A Step Towards Fairness? The UK Voluntary Code of Good Practice on Transparency in Music Streaming explained

As part of its work on transparency in the music industry, the UK Intellectual Property Office (“UKIPO”) published its UK Voluntary Code of Good Practice on Transparency in Music Streaming (the “Code”) on 31 January 2024. The aim of the Code is to establish a framework for information sharing within the music streaming supply chain.

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Development of the Code

The Code has been developed by an industry led working group, that was set up to address transparency issues identified during the course of the Economics of Music Streaming inquiry. The working group found that in order to keep pace with increasingly sophisticated licensing models and the developments in usage data processing and reporting, clearer information sharing is needed to build trust between music industry stakeholders.

The Code is intended to act as a framework for good practice, addressing the entire music industry supply chain. The Code has twelve signatories so far, including the Digital Entertainment and Retail Association (ERA), the Music Publishers Association (MPA) and the Music Producers Guild (MPG). The aim of the Code is to improve standards across the music industry, particularly in respect of transparency and fair remuneration.

What does this mean for the UK music industry?

The Code is a balancing act between maximising transparency and information sharing, whilst acknowledging confidentiality and data privacy constraints. It is recognised in the Preamble that transparency should not undermine competition and innovation in the industry.

The Code is voluntary and underpinned by good faith, so non-compliance does not constitute any statutory or contractual breach by the signatories. However, a complaints mechanism is expected to be developed over the next six months.

The Code focusses on six key areas:

  1. Contracting with music makers – The Code states that record labels and publishers should encourage artists to seek independent legal advice when assigning or licensing their rights and to provide artists with financial assistance where appropriate. Artist managers should also ensure that artists fully understand the terms of their contracts. To this end, record labels and publishers should clearly draft remuneration provisions in the relevant assignment or licence agreements including how royalties are calculated, what costs may be recouped, and how and when royalty information will be shared with artists. The minimum frequency of royalty statements should be twice a year and the tax treatment of royalties should also be indicated. The aim is that recording agreements are unambiguous, and structured in such a way that artists can understand the remuneration that is payable to them, as well as their contractual rights to information.
  2. Supply chain – Parties must endeavour to comply with their reporting and audit obligations so that accurate and timely information can promptly move downstream to artists. This is particularly important, as record labels and publishers can only share accurate information on usage reports and royalties with artists once this information has been received from the relevant digital service provider or collection management organisation (“CMO”).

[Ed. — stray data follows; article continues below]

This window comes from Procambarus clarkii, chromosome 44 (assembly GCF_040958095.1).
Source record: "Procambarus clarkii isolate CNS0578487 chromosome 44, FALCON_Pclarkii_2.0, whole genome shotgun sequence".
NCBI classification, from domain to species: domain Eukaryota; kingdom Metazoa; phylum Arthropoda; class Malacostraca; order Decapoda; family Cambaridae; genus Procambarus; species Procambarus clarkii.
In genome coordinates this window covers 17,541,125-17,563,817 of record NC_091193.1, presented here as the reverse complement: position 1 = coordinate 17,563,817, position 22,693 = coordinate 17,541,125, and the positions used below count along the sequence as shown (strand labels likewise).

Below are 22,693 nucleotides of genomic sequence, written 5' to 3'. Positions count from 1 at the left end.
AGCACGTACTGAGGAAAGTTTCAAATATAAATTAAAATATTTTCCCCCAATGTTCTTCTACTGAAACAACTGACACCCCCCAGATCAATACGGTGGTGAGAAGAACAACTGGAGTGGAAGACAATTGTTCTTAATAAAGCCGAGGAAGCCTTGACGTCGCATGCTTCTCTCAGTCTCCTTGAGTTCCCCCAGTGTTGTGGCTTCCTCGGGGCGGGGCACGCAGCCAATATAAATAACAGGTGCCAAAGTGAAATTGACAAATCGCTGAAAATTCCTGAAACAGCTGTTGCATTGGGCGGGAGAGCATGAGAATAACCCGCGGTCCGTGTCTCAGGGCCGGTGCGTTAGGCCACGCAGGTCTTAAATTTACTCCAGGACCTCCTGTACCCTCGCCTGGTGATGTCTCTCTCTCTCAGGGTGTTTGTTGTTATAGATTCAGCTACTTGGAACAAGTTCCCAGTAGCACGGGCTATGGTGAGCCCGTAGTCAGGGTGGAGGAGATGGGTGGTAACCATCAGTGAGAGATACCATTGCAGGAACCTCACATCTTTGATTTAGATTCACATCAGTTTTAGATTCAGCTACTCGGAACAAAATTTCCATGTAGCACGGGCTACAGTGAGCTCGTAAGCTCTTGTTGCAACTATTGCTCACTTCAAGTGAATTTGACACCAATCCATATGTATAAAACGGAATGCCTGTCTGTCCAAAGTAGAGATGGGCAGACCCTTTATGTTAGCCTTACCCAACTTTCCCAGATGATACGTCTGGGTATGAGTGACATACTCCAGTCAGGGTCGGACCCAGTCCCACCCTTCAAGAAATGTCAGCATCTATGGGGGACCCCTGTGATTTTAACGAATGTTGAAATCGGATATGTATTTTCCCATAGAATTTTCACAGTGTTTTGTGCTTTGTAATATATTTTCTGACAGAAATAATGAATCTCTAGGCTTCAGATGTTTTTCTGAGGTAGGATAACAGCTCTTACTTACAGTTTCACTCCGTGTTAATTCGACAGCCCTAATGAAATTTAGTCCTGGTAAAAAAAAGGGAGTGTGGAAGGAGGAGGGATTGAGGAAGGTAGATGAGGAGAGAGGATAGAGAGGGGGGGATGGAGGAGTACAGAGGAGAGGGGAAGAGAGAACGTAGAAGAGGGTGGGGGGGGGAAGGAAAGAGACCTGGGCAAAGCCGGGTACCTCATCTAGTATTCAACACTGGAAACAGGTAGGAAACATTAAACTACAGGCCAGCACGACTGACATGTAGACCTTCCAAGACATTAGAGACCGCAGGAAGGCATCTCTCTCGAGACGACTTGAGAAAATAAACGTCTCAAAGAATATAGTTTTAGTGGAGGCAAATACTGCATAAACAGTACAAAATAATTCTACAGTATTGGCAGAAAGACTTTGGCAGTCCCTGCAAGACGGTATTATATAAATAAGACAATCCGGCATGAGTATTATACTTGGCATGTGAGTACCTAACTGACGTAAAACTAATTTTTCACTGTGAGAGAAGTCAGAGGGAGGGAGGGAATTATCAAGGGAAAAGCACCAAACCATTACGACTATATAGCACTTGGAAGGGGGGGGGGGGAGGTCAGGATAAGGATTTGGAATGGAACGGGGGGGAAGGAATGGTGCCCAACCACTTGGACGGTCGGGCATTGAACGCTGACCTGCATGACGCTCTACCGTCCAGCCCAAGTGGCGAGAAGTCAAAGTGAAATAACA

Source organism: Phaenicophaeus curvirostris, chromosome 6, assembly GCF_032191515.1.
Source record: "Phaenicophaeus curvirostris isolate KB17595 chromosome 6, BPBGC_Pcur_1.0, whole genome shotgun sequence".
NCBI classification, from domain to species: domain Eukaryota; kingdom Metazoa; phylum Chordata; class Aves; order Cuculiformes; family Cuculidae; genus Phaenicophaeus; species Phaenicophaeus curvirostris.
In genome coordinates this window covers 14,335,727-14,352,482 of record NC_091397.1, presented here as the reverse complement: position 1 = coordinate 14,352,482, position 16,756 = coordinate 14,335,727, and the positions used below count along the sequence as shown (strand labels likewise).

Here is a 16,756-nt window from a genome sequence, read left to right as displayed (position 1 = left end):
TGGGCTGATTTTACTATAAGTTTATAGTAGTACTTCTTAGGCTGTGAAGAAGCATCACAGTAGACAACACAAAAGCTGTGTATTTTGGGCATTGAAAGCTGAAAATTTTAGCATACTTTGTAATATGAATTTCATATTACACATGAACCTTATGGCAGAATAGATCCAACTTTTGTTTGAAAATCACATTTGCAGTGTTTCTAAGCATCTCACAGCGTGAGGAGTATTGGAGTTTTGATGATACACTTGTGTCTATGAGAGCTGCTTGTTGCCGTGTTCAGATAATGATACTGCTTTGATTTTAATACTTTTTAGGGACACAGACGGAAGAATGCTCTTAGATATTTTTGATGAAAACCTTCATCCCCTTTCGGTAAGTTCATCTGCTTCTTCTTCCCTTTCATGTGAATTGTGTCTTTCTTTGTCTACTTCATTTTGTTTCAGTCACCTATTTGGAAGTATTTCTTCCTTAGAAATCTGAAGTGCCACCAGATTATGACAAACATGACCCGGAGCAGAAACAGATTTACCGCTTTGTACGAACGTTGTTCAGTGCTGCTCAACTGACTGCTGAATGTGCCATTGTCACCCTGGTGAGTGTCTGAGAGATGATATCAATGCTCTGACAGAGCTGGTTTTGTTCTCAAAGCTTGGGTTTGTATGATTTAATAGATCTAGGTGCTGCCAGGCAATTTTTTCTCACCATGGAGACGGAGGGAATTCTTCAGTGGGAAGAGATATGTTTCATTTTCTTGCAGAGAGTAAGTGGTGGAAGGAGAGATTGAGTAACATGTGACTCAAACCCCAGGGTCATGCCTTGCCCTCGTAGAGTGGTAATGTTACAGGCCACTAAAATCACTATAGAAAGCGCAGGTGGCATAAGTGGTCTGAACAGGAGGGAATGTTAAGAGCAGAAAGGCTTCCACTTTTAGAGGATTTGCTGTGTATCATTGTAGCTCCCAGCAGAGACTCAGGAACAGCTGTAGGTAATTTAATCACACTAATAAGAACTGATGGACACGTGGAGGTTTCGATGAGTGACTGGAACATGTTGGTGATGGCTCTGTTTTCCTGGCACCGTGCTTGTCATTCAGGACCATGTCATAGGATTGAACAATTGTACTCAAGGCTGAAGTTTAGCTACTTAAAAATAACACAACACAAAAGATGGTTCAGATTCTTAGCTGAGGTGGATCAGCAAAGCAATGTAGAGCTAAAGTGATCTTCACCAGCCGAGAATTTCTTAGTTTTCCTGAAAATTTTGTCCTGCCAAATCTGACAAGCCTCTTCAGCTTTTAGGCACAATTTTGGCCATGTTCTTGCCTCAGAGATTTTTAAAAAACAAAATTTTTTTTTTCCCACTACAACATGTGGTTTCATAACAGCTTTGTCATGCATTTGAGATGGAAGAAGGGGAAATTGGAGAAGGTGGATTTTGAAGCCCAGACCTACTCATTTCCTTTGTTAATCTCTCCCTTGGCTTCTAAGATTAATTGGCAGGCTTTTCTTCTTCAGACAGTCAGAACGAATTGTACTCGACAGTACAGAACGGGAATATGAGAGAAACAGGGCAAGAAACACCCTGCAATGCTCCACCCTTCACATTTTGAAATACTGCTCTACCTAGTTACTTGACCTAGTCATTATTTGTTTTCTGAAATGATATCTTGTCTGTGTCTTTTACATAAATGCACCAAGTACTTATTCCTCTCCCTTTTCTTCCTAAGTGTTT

3. Royalties – Data provided by digital service providers should be sufficient to allow for the verification of royalties payable to rights holders (including any associated calculations) and reporting should be based on accurate and unaltered metadata. The information should be readily accessible via an online royalty portal, which should allow artists to see usage and royalty information. Where royalties reach artists via a CMO, the duty owed to the artist falls to the relevant CMO, who must make their commission and any applied deductions clear. Artists must also comply with their royalty reporting obligations to labels, publishers and distributors.
  4. Audits – Parties throughout the supply chain should have a right to audit the financial information of parties who are contractually obligated to report to them. Digital service providers and other relevant parties should seek to cooperate with these audits.
  5. Licence agreements with digital service providers – Digital service providers should outline to artists and copyright holders how their service operates and what their consumer offerings are. Labels, publishers and CMOs should make clear to artists how remuneration paid by a digital service provider is calculated, including any fixed fees, lump-sums or other contractual payment mechanisms.
  1. Music maker communication – Licensees/assignees (e.g. record labels and publishers) throughout the music industry supply chain should have formal communication channels with artists and provide them with the information they need to better understand the remuneration mechanisms that apply to their respective contractual positions. Artists should be encouraged to request information and should have clear channels through which to do so.

The guidance is clear that the provision of information under the Code is not required where it would constitute a contractual breach or a breach of statute (e.g. data protection law or competition law).

The Code is expected to come into force in July 2024 with the aforementioned complaints mechanism to follow within the next six months. A formal review of the Code is expected in 2026.

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